Check Out The Cancer Detection Program That Won Top Prize At Google's Science Fair


Photo: Brittany Wenger/Google Science Fair

Brittany Wenger, 17, won the top prize of the 2012 Google Science Fair by creating an artificial “brain” that can diagnose breast cancer with amazing accuracy.Wenger built a neural network  — a computer program coded so that it “learns” to process data and detect patterns — that is 99.1 per cent sensitive to malignant growths.

The Sarasota, Florida, native wanted to improve the accuracy of the least invasive diagnostic procedure, called fine needle aspirate, so women don’t have to undergo a second biopsy with a bigger needle or even surgery.

She managed to create a program that is better than three commercially available programs at giving correct diagnoses for cancerous lumps.

Here’s how she did it.

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Cloud4Cancer builds on data collected by the University of Wisconsin in the early 1990s.

Wenger said creating the network was close to her heart because she has family and friends who have been diagnosed with breast cancer.

Currently fine needle aspirates are the least invasive procedure to diagnose breast cancer, but they are often inadequate.

Wenger aimed to improve the accuracy of this test so doctors wouldn't have to resort to more invasive procedures.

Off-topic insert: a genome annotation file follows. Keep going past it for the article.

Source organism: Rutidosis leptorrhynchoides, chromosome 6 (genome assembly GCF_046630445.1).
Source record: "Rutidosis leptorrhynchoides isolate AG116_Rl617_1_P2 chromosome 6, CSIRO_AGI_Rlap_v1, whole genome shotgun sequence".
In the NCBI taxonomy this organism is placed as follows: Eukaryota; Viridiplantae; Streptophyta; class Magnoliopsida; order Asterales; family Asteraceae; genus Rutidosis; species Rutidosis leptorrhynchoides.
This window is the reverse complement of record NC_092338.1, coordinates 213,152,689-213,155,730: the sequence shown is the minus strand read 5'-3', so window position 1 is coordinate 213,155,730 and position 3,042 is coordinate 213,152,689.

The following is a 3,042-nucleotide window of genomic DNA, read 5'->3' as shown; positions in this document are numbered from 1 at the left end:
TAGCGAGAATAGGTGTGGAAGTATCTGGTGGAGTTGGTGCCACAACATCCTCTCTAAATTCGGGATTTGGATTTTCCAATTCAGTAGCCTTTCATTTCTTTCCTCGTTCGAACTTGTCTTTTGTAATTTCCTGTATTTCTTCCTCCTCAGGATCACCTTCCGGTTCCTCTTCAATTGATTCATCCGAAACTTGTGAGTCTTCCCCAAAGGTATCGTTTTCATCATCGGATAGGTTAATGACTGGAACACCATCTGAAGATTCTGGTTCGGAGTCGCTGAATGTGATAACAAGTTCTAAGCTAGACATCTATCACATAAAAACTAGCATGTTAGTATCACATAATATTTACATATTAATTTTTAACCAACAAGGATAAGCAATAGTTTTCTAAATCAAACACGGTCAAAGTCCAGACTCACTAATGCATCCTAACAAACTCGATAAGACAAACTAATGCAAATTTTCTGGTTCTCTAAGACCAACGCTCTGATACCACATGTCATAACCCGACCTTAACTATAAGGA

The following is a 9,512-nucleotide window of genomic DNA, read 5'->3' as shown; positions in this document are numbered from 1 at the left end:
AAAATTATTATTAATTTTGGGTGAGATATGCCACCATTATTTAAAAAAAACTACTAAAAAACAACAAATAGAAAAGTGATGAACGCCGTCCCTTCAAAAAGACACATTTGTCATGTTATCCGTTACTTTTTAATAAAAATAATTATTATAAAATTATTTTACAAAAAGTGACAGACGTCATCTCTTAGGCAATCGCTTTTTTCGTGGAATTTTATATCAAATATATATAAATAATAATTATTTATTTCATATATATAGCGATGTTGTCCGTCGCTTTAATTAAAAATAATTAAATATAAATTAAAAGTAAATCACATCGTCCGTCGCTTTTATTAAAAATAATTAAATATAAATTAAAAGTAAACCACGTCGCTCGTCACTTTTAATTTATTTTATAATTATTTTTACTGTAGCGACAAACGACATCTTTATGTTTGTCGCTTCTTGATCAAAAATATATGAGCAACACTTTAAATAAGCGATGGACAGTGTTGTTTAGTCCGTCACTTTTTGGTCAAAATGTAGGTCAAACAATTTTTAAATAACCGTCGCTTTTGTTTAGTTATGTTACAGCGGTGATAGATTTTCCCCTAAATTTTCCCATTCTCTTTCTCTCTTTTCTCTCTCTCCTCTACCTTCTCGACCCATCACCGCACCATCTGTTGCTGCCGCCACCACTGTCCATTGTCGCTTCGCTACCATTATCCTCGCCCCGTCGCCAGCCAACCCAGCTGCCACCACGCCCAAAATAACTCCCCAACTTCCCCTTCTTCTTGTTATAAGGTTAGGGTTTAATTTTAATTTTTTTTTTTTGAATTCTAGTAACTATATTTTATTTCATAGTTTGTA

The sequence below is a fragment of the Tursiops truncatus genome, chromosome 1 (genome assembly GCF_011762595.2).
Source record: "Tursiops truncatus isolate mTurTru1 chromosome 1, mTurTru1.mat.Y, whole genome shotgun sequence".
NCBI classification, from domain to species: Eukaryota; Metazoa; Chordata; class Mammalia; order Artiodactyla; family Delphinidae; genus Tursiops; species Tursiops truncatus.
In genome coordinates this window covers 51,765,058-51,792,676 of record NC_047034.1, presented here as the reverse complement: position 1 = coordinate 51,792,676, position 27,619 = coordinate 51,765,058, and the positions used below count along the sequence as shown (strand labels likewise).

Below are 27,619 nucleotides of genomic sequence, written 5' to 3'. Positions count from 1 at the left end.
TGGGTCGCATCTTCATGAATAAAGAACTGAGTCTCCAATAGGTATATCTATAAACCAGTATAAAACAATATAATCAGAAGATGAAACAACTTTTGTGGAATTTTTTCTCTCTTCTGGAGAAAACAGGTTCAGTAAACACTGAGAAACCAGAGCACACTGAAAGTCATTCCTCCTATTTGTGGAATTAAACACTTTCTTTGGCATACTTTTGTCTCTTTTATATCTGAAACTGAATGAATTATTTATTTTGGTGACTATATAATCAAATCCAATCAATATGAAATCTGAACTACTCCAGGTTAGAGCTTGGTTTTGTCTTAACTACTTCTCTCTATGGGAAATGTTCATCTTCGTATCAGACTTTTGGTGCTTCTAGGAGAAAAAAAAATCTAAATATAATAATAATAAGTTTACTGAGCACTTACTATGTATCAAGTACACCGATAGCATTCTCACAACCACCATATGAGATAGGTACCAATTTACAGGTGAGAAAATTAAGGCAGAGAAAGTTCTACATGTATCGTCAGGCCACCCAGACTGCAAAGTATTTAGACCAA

Wenger began building neural networks in seventh grade.

Wenger tested her model against three commercially available neural networks.

Her network turned out to be better than all three as its false negative rate — how often it says a growth is cancerous when it isn't — is much lower than that of the other models.

Wenger built a network that could process massive amounts of data.

Currently, the network detects malignancy with 99.1 per cent accuracy.

She published the network on Google's cloud service to allow global submissions.

Anyone can go to her site and insert data.

This is how her service will accept the data and process a diagnosis.

In the end her network was much better than what's currently available.

Her custom neural network achieved predictive success of 97.4 per cent with 99.1 per cent sensitivity to malignancy.

In fact she blew them out of the water.

And the best part is that it is only going to get progressively better.

Wenger thinks that if her network isn't hospital-ready now, it will be soon.

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